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Why we fell for clean eating

Posted on December 29th, 2017 at 11:24 by John Sinteur in category: News -- Write a comment

[Quote:]

Clean eating – whether it is called that or not – is perhaps best seen as a dysfunctional response to a still more dysfunctional food supply: a dream of purity in a toxic world. To walk into a modern western supermarket is to be assailed by aisle upon aisle of salty, oily snacks and sugary cereals, of “bread” that has been neither proved nor fermented, of cheap, sweetened drinks and meat from animals kept in inhumane conditions.

In the postwar decades, most countries in the world underwent what the professor of nutrition Barry Popkin calls a “nutrition transition” to a westernised diet high in sugar, meat, fat, salt, refined oils and ultra-processed concoctions, and low in vegetables. Affluence and multi-national food companies replaced the hunger of earlier generations with an unwholesome banquet of sweet drinks and convenience foods that teach us from a young age to crave more of the same. Wherever this pattern of eating travelled, it brought with it dramatic rises in ill health, from allergies to cancer.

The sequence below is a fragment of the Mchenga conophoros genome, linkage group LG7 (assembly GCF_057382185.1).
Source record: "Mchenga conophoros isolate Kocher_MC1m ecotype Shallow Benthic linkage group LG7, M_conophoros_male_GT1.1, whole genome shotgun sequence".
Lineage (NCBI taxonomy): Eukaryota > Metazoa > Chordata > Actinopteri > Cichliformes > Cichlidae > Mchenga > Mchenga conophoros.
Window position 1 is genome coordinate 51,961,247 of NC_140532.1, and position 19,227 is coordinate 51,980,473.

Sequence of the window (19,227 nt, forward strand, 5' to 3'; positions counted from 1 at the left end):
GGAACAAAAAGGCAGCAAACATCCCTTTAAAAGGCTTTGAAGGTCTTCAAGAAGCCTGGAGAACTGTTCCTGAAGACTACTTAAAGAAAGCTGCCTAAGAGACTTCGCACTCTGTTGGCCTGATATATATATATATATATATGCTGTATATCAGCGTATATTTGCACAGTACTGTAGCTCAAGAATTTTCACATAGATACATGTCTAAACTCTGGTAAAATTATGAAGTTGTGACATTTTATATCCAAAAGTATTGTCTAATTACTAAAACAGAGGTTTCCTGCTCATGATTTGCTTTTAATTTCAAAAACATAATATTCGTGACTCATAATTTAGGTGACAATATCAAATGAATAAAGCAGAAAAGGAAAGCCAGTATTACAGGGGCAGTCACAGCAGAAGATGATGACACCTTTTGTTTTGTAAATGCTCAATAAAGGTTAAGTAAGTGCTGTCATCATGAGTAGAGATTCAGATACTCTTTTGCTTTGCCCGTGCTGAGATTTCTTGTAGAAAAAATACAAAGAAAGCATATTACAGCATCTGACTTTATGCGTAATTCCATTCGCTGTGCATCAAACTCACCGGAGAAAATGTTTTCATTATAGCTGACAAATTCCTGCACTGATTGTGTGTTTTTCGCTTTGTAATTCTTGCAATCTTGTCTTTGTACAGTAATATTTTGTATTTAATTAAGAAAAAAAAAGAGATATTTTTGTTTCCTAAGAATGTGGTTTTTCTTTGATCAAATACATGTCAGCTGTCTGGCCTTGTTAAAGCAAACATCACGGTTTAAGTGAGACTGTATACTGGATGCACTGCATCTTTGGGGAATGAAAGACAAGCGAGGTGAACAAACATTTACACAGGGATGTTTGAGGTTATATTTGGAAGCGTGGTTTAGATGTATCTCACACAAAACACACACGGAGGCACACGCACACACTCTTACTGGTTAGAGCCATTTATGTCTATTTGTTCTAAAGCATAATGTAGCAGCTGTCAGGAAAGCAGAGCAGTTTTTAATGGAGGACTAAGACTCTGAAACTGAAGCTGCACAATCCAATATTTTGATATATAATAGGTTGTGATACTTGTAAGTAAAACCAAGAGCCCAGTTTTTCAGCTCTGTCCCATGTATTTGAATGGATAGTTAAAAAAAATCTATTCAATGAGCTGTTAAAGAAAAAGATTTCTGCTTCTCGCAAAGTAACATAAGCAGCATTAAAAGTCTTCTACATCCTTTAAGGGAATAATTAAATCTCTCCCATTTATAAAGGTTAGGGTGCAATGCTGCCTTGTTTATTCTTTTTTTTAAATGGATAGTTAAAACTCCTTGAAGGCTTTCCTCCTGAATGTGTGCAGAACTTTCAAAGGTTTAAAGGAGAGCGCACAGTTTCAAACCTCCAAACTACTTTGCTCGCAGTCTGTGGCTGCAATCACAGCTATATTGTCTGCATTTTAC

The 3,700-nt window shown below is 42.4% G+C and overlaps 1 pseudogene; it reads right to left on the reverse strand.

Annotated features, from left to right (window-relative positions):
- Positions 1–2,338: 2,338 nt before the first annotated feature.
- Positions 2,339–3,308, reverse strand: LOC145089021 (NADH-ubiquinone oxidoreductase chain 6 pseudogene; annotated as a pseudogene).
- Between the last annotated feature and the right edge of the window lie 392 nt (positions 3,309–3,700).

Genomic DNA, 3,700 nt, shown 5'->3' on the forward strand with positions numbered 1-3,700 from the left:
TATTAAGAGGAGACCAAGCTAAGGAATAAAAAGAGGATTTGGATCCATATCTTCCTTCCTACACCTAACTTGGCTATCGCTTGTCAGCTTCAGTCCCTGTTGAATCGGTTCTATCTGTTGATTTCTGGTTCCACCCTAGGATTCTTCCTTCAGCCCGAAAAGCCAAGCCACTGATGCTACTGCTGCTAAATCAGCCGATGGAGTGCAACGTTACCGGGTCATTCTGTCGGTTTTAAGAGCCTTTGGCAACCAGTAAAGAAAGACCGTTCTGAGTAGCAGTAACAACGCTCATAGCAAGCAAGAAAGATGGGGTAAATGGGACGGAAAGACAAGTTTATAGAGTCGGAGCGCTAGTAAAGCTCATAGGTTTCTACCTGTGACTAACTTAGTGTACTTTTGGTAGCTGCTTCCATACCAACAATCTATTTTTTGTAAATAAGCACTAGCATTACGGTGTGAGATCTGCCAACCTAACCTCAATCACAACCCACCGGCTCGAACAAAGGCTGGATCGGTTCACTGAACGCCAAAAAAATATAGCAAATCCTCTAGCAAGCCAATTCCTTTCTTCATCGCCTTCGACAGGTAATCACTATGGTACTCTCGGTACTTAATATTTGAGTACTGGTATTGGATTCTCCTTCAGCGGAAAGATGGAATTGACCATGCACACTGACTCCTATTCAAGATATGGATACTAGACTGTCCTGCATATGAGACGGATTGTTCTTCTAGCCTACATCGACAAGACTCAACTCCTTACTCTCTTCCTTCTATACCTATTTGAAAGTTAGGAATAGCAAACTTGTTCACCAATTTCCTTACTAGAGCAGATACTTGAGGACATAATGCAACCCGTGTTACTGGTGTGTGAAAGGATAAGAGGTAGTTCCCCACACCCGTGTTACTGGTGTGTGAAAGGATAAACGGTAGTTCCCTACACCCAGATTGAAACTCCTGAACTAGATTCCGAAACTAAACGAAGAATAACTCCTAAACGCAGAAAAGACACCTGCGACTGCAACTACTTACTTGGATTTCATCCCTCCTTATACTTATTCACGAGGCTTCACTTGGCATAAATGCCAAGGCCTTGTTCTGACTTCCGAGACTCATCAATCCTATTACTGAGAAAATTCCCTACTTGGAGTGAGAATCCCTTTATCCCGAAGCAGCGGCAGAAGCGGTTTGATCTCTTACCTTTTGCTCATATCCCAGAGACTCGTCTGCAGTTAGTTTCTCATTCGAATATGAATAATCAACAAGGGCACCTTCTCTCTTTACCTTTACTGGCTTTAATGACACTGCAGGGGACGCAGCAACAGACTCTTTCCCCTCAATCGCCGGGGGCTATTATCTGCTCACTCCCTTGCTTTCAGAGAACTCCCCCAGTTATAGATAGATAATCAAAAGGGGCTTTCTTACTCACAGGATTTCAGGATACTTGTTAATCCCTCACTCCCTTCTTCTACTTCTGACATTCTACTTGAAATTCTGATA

In prosperous countries, large numbers of people – whether they wanted to lose weight or not – became understandably scared of the modern food supply and what it was doing to our bodies: type 2 diabetes, obesity and cardiovascular disease, not to mention a host of other complaints that are influenced by diet, ranging from Alzheimer’s to gout. When mainstream diets start to sicken people, it is unsurprising that many of us should seek other ways of eating to keep ourselves safe from harm. Our collective anxiety around diet was exacerbated by a general impression that mainstream scientific advice on diet – inflated by newspaper headlines – could not be trusted. First these so-called experts tell us to avoid fat, then sugar, and all the while people get less and less healthy. What will these “experts” say next, and why should we believe them?

 

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